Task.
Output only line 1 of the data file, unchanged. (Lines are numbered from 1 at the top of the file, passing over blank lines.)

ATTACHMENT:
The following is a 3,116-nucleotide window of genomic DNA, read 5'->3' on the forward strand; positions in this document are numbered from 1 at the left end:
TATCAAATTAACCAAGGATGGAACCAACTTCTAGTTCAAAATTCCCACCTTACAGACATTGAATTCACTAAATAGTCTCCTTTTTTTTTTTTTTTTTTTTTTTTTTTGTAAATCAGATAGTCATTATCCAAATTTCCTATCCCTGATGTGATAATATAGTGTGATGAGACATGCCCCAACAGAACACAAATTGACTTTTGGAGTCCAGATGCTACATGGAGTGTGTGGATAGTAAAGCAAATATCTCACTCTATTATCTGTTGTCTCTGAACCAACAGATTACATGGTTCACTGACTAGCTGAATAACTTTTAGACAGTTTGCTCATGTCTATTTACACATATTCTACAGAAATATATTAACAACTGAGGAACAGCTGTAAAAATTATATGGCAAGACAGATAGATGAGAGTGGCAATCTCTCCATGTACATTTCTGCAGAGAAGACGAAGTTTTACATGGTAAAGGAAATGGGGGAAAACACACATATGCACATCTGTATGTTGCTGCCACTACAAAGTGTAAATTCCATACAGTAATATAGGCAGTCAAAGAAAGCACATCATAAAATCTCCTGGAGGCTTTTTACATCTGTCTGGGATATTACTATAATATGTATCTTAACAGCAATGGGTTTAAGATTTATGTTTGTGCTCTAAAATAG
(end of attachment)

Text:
The following is a 3,116-nucleotide window of genomic DNA, read 5'->3' on the forward strand; positions in this document are numbered from 1 at the left end: